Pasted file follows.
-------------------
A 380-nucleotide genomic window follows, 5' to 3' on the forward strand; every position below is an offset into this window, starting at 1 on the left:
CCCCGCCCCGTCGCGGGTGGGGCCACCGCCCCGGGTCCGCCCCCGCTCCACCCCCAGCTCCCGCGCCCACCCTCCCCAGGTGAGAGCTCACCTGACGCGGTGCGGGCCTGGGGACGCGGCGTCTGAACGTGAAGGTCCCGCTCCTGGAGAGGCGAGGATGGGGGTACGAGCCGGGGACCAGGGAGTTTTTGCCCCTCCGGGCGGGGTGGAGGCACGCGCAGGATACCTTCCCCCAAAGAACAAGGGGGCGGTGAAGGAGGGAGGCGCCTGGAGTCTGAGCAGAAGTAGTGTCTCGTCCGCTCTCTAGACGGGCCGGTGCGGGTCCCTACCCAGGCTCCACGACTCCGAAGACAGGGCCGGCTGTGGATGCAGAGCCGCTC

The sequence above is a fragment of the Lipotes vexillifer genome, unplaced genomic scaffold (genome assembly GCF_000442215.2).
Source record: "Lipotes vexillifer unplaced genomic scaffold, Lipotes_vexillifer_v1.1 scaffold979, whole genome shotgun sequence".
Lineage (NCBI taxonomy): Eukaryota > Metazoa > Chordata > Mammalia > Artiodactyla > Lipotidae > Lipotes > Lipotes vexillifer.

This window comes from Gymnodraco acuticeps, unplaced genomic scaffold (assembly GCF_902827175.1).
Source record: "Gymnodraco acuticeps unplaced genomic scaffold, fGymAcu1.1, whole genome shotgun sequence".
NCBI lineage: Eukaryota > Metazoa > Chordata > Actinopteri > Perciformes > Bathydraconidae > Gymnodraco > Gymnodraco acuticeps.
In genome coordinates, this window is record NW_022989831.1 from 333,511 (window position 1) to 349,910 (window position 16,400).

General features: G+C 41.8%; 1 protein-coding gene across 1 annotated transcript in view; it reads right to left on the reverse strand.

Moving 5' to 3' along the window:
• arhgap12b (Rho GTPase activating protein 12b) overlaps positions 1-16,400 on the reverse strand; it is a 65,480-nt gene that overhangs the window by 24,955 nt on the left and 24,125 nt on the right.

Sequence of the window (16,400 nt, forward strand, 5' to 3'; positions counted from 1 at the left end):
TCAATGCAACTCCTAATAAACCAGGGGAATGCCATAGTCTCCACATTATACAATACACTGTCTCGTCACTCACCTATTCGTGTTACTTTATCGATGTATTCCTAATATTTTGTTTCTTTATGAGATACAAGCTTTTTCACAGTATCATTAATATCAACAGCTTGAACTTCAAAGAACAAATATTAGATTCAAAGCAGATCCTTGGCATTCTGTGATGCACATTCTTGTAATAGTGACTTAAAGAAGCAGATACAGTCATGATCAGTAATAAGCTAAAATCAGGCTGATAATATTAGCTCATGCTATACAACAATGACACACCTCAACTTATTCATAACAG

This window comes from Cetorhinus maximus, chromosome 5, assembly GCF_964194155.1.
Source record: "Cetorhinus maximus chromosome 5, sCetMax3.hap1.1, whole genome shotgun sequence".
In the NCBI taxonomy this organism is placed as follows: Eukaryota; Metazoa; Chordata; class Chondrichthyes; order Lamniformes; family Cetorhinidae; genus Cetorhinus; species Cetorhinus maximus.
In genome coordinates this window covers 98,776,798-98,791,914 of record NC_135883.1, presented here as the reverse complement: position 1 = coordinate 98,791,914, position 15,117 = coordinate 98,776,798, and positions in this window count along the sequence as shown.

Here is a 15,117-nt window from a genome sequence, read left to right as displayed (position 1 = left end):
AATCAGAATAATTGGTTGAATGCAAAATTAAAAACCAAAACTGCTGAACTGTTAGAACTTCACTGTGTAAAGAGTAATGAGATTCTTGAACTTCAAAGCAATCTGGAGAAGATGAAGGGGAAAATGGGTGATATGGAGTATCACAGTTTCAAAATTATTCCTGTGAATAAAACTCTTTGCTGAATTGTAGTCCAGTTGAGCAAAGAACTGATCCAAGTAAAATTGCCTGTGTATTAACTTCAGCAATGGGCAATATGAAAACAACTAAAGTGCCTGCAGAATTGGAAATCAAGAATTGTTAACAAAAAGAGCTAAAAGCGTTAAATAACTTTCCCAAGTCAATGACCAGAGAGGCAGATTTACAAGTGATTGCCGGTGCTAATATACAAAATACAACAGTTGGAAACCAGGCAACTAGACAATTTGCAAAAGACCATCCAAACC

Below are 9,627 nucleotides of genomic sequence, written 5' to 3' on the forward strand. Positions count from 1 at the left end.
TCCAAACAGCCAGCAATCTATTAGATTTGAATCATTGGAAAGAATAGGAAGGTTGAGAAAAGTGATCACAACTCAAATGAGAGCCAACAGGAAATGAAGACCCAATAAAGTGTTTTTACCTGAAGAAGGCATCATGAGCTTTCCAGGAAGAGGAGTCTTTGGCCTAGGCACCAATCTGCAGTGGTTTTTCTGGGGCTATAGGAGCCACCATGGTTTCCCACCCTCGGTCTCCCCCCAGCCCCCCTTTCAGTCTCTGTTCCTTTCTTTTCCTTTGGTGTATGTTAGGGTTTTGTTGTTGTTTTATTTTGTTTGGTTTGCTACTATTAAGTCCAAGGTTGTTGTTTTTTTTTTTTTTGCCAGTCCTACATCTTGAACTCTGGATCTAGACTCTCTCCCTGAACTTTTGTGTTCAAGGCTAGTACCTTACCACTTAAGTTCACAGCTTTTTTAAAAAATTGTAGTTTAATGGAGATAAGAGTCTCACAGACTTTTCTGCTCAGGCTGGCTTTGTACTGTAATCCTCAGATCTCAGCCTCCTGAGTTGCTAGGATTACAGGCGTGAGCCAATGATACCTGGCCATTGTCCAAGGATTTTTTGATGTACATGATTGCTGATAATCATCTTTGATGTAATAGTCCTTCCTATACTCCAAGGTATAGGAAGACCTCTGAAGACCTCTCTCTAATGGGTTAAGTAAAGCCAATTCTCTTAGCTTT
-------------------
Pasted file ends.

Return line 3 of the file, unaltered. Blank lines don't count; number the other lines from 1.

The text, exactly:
The sequence above is a fragment of the Lipotes vexillifer genome, unplaced genomic scaffold (genome assembly GCF_000442215.2).